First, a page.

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By Christine Smith, Southcoast Food Policy Council Program Manager

“We all have food stories, and we all have a stake in the future of our food system.” –Mark Winne

In our “food story,” we have already accomplished many things that impact the food world of Southcoast Massachusetts. Our Southcoast Food Policy Council (SFPC) has continued to facilitate online meetings bi-monthly with the myriad groups coordinating food supply and assistance during the pandemic. SFPC continues to be a crucial nexus for identifying resource gaps, and getting food and supplies to targeted areas of need across the region.

The SFPC also continues to foster and engage the Southcoast FoodAlert Listserv members through weekly resources, webinars, and grant information while nurturing space for food providers to share their community needs and find other groups that may help their endeavors.

In developing the SFPC infrastructure, over 25 Community Advisory Board (CAB) members representing different sectors of the food system have been recruited to be the inaugural CAB to the SFPC. We have recruited members throughout the Southcoast representing our farmers, seniors, youth, businesses, higher education, community-based agencies, food providers and producers, food service directors, grass-roots organizers, federal and state agencies, and local residents. CAB members will provide direct community level input to help us identify needs, set priorities, and direct resources. The invitation to join the CAB also extends to people who have lived experience of hunger and have practical wisdom that will help shape the actions of the CAB. Working Groups will be created based on priorities identified in the MI’s acclaimed 2021 Food System Assessment Report set to be released next month.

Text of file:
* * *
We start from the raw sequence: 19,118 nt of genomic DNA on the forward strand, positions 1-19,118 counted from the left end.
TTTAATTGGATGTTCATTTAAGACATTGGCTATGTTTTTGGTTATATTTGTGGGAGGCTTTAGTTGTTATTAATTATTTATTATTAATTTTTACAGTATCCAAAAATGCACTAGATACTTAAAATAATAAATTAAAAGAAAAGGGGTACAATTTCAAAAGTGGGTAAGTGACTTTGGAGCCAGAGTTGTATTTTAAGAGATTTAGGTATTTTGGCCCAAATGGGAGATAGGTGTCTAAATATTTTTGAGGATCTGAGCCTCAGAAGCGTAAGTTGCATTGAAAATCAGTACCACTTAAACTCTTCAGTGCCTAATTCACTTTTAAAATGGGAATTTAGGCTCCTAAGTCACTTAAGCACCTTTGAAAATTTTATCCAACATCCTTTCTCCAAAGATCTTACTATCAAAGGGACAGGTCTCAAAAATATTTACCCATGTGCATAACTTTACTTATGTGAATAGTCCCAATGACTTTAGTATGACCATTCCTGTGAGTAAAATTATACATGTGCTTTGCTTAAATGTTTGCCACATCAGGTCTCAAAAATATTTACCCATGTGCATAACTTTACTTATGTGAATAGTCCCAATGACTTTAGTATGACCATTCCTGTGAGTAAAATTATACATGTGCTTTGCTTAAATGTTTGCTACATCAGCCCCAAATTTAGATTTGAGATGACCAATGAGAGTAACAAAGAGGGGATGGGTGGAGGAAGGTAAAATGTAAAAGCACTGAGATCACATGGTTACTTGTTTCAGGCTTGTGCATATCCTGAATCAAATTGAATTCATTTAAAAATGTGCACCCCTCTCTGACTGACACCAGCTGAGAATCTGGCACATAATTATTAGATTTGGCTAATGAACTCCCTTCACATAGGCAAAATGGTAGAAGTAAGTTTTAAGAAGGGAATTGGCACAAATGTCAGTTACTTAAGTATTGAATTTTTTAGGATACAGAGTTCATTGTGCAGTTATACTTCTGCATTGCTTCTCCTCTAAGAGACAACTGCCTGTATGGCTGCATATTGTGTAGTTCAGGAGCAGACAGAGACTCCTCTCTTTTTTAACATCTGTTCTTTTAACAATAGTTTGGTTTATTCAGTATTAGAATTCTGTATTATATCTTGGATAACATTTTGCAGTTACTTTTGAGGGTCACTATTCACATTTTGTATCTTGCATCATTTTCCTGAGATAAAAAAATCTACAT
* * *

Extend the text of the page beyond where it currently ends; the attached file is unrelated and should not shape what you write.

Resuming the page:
On the policy front, we have written letters of testimony supporting efforts to secure $30 million in funding from the American Rescue Plan Act (ARPA) for the Food Security Infrastructure Grant (FSIG). This letter went to the State House Ways and Means Committee Chair Rep. Aaron Michlewitz, Rep. Paul Schmid, and Rep. Alan Silvia; the latter two represent the Southcoast area and are also on this House Committee, and to the Senate Ways and Means Chair, Sen. Michael Rodrigues, who is also our local State Senator. While in 2020, FSIG received 1,351 applications with requests of over $200 million from farms, food pantries, fisheries, and other businesses, the available funding only covered 18% of the proposals. Farms and fisheries received 11% and 18% respectively of the funds they requested, considerably less than what the food distributors, food banks, and schools received from their grant requests. Since the grant is intended to ensure local producers are better situated to mitigate future food supply disruption, we testified that additional resources are needed for farmers, fisheries, and other food supply chain businesses to build a truly resilient food system. In the last grant cycle, the application process happened during peak farming season and unfairly limited small farms’ ability to apply for the grant. We added a list of modifications to their ARPA plan to draw the money, such as the proposed deadline not occurring during the peak growing season for farmers (April-October).

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